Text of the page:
In any game of telecom hardball, Dish's Charlie Ergen would be the guy on the mound throwing beanballs and daring anyone to charge the mound. Late yesterday Dish shook up the Sprint consolidation game yet again with another unambiguously audacious bid for Clearwire.
After apparently shifting his attack to a purchase for all of Sprint and away from disrupting the bid for Sprint, Dish has shifted back with an 11th hour bid of $4.40 per share in cash for Clearwire. That's a full dollar per share and some 29% higher than Sprint's recently raised bid for the half of Clearwire it doesn't already own, which was about to go up for an already delayed vote tomorrow.
So let's get this straight. Dish is currently negotiating with Sprint itself to top Softbank's bid and arguing that its higher bid is superior, and is simultaneously trying to kill Sprint's efforts to buy Clearwire - which Dish would surely want to buy along with the rest of Sprint anyway. It can't win the Clearwire auction unless Sprint and its majority position decides to let it, but it makes it more difficult for Sprint to win it also - and thus pressures Softbank further. Both of its bids are nominally higher, but Ergen has been having trouble getting either of the boards of directors to listen with both ears.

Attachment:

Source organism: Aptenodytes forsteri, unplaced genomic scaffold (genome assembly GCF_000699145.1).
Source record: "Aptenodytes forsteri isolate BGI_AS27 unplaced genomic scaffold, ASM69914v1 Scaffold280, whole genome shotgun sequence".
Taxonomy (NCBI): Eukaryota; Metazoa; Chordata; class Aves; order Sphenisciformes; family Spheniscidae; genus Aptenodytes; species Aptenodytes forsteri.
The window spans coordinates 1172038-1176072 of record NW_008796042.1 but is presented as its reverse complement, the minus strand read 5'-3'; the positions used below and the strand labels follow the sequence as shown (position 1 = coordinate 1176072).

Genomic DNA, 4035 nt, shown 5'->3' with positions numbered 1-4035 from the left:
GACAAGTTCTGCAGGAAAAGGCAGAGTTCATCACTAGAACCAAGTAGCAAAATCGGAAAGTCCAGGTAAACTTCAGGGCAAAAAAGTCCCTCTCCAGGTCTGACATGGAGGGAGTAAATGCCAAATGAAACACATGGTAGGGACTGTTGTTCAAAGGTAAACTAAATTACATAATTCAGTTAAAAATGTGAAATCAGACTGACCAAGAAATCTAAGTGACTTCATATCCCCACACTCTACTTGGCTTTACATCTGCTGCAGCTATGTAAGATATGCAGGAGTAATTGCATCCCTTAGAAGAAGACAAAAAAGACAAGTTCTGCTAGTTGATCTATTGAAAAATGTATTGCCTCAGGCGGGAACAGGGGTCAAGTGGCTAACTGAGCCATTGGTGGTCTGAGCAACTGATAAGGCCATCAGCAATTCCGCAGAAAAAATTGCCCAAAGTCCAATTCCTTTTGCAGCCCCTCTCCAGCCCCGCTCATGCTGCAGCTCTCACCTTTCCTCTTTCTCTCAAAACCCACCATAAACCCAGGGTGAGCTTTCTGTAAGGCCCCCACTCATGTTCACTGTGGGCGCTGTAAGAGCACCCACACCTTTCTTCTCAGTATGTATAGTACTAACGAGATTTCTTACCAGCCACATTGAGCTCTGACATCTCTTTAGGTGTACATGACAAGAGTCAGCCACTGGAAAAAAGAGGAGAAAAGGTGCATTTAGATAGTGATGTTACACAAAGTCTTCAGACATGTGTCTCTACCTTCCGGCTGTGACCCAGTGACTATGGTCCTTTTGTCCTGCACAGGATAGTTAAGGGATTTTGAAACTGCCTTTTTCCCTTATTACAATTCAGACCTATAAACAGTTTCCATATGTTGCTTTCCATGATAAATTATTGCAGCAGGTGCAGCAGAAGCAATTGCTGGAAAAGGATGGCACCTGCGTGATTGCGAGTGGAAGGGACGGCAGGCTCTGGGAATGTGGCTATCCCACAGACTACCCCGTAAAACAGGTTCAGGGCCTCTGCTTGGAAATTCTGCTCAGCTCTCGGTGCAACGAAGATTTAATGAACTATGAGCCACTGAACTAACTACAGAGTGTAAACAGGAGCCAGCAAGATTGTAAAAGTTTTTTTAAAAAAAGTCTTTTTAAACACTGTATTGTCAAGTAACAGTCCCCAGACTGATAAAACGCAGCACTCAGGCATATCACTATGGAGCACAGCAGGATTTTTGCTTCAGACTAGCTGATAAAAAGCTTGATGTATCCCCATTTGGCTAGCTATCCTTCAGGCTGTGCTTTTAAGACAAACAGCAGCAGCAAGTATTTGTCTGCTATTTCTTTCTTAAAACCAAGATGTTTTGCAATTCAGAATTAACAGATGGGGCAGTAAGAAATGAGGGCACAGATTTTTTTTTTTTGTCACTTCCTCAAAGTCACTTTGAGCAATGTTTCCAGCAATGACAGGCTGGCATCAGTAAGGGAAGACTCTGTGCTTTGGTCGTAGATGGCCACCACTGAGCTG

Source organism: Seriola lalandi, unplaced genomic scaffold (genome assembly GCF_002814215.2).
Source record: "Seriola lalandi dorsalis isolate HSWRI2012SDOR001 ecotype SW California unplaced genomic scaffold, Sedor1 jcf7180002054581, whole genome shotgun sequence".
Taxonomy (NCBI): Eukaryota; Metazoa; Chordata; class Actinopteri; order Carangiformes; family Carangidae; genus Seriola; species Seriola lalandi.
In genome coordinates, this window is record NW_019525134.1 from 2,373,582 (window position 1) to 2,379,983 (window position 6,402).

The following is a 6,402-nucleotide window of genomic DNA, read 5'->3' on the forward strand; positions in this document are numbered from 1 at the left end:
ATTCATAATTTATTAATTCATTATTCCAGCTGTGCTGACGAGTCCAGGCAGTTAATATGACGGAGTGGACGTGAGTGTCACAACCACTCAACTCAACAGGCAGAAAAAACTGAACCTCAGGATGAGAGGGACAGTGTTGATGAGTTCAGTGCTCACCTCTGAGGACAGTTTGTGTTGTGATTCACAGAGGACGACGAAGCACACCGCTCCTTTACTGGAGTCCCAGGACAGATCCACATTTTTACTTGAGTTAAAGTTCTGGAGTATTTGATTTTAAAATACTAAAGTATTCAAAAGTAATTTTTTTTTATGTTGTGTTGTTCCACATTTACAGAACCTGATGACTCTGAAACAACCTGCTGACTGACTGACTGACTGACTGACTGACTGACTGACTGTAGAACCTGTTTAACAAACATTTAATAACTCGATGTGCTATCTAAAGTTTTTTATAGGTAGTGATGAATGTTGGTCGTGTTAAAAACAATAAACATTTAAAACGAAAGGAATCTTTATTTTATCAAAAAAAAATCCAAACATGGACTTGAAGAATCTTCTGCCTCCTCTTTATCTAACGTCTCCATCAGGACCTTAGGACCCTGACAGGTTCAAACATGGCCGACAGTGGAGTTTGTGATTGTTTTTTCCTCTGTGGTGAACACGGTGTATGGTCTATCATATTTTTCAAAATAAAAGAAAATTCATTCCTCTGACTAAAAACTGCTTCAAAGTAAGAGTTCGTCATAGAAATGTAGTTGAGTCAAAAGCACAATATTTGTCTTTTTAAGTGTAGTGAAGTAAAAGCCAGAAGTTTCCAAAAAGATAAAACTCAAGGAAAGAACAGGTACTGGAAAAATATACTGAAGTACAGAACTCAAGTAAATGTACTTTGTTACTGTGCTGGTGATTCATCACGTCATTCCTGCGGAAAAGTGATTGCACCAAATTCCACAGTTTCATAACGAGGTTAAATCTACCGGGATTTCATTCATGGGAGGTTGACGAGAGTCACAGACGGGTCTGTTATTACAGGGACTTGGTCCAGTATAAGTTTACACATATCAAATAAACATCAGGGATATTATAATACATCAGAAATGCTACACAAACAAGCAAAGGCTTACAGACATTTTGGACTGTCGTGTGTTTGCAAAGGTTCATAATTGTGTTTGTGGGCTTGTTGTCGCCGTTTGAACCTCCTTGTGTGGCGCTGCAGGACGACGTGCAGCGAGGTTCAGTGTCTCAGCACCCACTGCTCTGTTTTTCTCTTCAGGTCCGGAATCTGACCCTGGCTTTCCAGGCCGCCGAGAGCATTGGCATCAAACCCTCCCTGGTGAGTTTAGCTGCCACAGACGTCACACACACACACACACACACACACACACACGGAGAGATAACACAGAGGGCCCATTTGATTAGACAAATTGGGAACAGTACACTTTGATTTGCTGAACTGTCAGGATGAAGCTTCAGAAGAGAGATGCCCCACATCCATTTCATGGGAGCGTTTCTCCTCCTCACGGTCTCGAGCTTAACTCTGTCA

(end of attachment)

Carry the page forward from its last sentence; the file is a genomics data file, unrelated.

Hence the beanball analogy, since one only throws a beanball when one feels one has been denied the respect due and things have gotten way out of hand. In baseball it's a somewhat violent act, but this isn't baseball and it's just about money (and spectrum) for both sides. Ergen is proclaiming even more loudly that he's not going to go away, and by the way - this game doesn't exactly have an umpire. So if nobody charges the mound, he can just keep throwing them until he runs out of baseballs. I wonder how many he really has.
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